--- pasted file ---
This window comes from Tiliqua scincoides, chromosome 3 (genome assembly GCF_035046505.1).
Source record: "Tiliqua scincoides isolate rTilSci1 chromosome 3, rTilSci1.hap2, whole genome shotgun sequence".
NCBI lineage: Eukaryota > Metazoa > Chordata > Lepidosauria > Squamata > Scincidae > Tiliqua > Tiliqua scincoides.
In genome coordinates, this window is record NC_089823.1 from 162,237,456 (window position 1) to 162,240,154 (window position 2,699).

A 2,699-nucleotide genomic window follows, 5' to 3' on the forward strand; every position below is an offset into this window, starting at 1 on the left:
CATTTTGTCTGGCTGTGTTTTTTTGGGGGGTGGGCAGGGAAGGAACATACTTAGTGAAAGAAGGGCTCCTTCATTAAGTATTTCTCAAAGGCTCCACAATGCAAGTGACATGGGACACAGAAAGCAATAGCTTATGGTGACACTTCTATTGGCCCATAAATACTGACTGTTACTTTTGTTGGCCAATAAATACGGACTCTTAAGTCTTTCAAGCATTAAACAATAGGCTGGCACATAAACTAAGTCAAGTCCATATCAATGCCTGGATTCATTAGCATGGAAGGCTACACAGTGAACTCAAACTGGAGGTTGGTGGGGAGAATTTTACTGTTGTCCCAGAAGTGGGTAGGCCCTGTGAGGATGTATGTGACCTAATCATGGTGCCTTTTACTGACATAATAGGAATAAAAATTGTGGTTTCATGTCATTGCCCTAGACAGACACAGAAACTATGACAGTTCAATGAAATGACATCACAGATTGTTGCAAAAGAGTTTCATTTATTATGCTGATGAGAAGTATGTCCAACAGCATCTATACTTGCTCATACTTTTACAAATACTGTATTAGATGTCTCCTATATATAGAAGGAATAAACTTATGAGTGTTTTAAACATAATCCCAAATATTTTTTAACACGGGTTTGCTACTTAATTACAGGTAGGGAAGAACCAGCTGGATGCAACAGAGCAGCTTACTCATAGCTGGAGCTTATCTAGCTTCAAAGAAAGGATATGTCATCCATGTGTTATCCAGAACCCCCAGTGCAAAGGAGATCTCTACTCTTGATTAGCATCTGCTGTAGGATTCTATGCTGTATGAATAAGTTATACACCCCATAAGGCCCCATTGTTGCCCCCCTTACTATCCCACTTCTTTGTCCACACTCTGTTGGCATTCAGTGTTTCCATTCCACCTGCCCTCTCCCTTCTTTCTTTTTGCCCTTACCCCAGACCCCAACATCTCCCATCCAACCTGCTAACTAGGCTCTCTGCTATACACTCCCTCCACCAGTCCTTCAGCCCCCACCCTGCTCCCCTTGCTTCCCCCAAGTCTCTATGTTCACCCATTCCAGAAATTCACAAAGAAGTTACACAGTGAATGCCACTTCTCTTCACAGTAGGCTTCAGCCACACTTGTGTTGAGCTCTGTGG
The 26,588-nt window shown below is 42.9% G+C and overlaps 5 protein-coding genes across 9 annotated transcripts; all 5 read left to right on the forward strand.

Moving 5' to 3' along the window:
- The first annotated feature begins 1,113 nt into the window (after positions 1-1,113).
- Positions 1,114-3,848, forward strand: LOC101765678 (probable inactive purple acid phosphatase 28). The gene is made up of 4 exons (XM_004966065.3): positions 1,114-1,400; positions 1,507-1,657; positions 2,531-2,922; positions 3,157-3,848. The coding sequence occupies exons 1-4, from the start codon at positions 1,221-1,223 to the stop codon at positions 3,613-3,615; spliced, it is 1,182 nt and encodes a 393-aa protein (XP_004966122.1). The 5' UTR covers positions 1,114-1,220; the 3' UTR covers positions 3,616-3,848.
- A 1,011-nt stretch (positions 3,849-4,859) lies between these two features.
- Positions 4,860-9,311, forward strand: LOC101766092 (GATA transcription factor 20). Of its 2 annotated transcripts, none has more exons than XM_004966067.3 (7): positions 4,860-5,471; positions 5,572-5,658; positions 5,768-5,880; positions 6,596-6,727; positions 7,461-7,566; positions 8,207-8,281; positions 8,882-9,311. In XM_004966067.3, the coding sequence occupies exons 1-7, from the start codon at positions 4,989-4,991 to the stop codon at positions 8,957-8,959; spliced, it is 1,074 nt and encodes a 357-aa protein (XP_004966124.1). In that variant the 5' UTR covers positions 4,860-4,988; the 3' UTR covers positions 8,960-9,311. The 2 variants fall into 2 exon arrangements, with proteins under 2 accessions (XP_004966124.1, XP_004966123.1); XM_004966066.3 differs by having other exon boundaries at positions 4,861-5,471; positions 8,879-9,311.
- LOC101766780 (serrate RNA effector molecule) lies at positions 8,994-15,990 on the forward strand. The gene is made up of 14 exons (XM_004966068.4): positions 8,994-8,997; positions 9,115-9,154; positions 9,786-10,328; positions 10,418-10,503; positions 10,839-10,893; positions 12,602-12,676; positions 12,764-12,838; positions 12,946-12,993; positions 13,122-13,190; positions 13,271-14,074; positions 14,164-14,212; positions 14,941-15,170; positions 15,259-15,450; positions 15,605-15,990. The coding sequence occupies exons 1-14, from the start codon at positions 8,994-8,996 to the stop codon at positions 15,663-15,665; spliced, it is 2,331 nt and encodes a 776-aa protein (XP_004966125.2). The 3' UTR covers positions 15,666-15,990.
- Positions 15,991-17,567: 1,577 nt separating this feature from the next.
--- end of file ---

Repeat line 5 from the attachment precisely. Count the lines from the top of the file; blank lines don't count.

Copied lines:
A 2,699-nucleotide genomic window follows, 5' to 3' on the forward strand; every position below is an offset into this window, starting at 1 on the left: